UC Berkeley Law Staff Respond to Campus Police Reform Report
The employees are urging the campus community to participate in public comment regarding the 27 recommendations made in the report.
Thirty-one staff members involved in the UC Berkeley School of Law’s Staff Community Circle on Anti-racism (SCAR) plan to send a letter to the chancellor following the release of a report outlining recommendations for campus police reform.
On June 30, Chancellor Carol Christ’s Independent Advisory Board (IAB) on Police Accountability and Community Safety released the 96-page report with the deadline to submit feedback by Aug. 7, reports The Daily Cal. The employees at Berkeley Law are urging the campus community to participate in public comment, stating ongoing support for police reform is needed for the IAB’s recommendations to be implemented.
The report includes 27 recommendations for improving equity in ensuring community safety. It has been developed over the past year using city and campus policing data and community listening sessions. Campus spokesperson Dan Mogulof said administrators will not implement IAB’s recommendations until it hears from the community.
Among the recommendations in the report are:
- Demilitarizing UCPD, including an audit and removal of all military-grade equipment
- Data transparency regarding police practices and outcomes on and near campus
- Establishing “Know Your Rights” orientations for the campus community that are organized by an entity other than UCPD
- Fully integrating mental health resources into UCPD’s training; resources made more available to UCPD officers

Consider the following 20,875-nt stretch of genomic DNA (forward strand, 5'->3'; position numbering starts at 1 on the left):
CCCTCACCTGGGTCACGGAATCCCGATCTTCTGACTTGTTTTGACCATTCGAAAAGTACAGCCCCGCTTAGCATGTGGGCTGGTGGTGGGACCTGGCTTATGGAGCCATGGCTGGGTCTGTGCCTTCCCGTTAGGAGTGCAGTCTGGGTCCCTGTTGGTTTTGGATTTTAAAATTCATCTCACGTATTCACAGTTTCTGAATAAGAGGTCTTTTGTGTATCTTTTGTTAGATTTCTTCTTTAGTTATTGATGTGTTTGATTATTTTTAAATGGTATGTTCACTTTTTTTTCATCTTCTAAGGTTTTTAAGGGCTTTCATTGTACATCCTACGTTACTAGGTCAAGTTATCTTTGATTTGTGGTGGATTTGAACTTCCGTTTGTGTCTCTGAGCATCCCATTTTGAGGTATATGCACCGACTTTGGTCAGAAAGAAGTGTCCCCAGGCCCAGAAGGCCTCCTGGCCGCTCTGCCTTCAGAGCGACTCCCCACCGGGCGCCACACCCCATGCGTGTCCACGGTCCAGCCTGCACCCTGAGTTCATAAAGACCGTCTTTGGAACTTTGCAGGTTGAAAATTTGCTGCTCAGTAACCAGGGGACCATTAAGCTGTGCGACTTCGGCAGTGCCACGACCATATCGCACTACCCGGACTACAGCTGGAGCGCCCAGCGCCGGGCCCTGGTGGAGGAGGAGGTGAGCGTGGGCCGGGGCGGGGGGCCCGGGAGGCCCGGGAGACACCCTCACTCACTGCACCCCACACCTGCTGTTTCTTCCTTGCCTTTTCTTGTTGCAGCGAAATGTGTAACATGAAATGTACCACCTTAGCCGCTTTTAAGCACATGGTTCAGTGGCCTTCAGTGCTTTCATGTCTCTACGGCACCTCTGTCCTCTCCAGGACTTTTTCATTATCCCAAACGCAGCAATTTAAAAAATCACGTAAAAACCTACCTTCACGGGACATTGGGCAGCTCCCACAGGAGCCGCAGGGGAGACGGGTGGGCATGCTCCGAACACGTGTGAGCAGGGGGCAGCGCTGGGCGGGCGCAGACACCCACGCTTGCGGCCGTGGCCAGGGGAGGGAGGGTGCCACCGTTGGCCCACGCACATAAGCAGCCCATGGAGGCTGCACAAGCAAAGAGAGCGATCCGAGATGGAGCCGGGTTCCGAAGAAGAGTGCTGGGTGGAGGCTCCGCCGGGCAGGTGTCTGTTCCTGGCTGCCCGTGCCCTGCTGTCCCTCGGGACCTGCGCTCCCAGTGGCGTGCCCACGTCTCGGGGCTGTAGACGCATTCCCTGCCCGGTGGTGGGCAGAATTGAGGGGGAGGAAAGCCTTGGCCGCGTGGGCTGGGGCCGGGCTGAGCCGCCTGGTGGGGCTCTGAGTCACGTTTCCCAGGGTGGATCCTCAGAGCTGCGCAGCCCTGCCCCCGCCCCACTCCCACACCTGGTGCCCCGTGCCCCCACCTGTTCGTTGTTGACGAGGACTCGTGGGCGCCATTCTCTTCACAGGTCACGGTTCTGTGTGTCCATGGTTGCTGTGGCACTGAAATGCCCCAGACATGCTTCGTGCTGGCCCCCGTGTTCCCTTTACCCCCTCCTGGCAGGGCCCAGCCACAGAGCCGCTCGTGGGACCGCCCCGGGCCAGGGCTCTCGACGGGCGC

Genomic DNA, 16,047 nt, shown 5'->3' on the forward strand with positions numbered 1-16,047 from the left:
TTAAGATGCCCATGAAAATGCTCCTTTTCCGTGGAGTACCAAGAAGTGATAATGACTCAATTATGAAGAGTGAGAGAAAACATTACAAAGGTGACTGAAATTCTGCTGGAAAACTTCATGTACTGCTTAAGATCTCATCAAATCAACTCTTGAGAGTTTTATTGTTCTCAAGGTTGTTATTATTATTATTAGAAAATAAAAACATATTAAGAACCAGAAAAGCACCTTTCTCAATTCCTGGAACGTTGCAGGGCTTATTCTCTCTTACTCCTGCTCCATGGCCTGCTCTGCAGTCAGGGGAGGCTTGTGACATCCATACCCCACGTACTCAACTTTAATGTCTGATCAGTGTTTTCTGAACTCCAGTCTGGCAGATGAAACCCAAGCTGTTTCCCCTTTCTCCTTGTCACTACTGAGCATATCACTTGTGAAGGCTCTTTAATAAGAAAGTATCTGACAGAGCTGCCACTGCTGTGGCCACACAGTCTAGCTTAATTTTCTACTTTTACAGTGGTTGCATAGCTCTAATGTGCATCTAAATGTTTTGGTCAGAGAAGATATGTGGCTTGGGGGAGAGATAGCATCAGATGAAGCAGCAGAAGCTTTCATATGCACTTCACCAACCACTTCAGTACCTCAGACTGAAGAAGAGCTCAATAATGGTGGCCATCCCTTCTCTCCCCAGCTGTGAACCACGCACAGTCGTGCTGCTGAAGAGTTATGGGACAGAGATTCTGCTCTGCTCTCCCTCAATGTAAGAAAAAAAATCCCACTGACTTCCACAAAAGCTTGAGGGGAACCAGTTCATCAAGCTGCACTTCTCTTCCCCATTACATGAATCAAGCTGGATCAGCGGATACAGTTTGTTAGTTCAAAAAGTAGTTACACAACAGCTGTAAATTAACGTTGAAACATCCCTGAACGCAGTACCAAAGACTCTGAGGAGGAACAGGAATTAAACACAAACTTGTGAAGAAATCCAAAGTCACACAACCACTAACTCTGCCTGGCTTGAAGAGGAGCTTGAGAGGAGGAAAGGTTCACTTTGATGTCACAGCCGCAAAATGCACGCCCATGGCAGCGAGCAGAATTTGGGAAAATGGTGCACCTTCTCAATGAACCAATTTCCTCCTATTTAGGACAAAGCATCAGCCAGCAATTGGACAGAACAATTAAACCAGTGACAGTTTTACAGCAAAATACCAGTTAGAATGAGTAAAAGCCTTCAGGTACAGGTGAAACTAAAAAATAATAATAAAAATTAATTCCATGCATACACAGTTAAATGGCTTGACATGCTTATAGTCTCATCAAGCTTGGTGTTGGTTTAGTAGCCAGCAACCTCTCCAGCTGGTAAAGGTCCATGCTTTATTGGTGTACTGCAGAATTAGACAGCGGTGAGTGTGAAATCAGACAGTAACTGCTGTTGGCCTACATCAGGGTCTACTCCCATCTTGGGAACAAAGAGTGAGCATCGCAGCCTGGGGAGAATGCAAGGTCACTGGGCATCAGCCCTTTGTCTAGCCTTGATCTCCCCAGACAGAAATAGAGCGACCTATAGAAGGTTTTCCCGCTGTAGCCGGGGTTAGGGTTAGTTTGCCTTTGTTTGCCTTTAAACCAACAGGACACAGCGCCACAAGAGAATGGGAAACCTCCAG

- Prioritizing specialized mental health response over police-based responses
SCAR’s letter supports IAB’s recommendations to integrate mental health resources into police training. It also suggests other recommendations be strengthened, such as taking the recommendation to eliminate military-grade equipment further by also restricting the use of nonlethal weapons such as tear gas and pepper spray.
Alexey Berlind, a member of SCAR and staff member at Berkeley Law’s Human Rights Center, said staff feedback on the report is important since they have unique insight into the work that goes into making policy change happen.
“We get an inside view on how things work here, and we understand things work slowly and bureaucratically,” he said. “Making these recommendations into policy is going to require widespread popular support, which can come this week in the form of public comment.”
Nikki Jones, IAB’s faculty co-chair, said public comment is an opportunity for community members to add ideas for improving safety that the report might have missed.
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